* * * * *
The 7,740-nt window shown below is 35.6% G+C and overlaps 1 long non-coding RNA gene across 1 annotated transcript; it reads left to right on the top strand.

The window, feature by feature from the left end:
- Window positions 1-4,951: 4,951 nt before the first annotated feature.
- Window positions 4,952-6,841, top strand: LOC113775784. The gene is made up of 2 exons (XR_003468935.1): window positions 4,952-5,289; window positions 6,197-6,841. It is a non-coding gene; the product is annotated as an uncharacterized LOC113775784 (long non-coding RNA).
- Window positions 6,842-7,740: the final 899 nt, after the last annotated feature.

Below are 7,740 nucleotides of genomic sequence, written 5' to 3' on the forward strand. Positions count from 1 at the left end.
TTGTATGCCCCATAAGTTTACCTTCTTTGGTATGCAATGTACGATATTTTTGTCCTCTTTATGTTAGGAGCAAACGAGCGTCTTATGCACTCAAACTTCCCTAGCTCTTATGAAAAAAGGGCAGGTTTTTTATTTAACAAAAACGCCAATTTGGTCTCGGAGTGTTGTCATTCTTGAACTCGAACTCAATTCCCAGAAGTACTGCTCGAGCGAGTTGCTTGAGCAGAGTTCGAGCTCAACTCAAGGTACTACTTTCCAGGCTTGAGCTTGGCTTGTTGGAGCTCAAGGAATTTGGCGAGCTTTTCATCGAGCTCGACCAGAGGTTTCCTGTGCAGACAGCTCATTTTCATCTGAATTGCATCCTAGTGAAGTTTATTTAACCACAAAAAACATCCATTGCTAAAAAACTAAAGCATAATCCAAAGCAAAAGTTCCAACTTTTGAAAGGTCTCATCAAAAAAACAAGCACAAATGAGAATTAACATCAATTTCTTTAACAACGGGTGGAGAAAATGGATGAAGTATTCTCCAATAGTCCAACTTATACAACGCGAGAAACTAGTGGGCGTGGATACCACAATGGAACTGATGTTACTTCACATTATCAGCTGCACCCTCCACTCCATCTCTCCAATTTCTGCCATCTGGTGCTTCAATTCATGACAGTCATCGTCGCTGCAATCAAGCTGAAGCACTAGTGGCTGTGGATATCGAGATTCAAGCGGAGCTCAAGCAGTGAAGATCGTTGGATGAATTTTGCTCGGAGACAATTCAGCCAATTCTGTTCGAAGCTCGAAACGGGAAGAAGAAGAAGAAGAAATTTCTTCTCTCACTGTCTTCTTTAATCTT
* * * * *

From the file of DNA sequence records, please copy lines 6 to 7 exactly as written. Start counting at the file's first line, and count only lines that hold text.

Below are 7,740 nucleotides of genomic sequence, written 5' to 3' on the forward strand. Positions count from 1 at the left end.
TTGTATGCCCCATAAGTTTACCTTCTTTGGTATGCAATGTACGATATTTTTGTCCTCTTTATGTTAGGAGCAAACGAGCGTCTTATGCACTCAAACTTCCCTAGCTCTTATGAAAAAAGGGCAGGTTTTTTATTTAACAAAAACGCCAATTTGGTCTCGGAGTGTTGTCATTCTTGAACTCGAACTCAATTCCCAGAAGTACTGCTCGAGCGAGTTGCTTGAGCAGAGTTCGAGCTCAACTCAAGGTACTACTTTCCAGGCTTGAGCTTGGCTTGTTGGAGCTCAAGGAATTTGGCGAGCTTTTCATCGAGCTCGACCAGAGGTTTCCTGTGCAGACAGCTCATTTTCATCTGAATTGCATCCTAGTGAAGTTTATTTAACCACAAAAAACATCCATTGCTAAAAAACTAAAGCATAATCCAAAGCAAAAGTTCCAACTTTTGAAAGGTCTCATCAAAAAAACAAGCACAAATGAGAATTAACATCAATTTCTTTAACAACGGGTGGAGAAAATGGATGAAGTATTCTCCAATAGTCCAACTTATACAACGCGAGAAACTAGTGGGCGTGGATACCACAATGGAACTGATGTTACTTCACATTATCAGCTGCACCCTCCACTCCATCTCTCCAATTTCTGCCATCTGGTGCTTCAATTCATGACAGTCATCGTCGCTGCAATCAAGCTGAAGCACTAGTGGCTGTGGATATCGAGATTCAAGCGGAGCTCAAGCAGTGAAGATCGTTGGATGAATTTTGCTCGGAGACAATTCAGCCAATTCTGTTCGAAGCTCGAAACGGGAAGAAGAAGAAGAAGAAATTTCTTCTCTCACTGTCTTCTTTAATCTT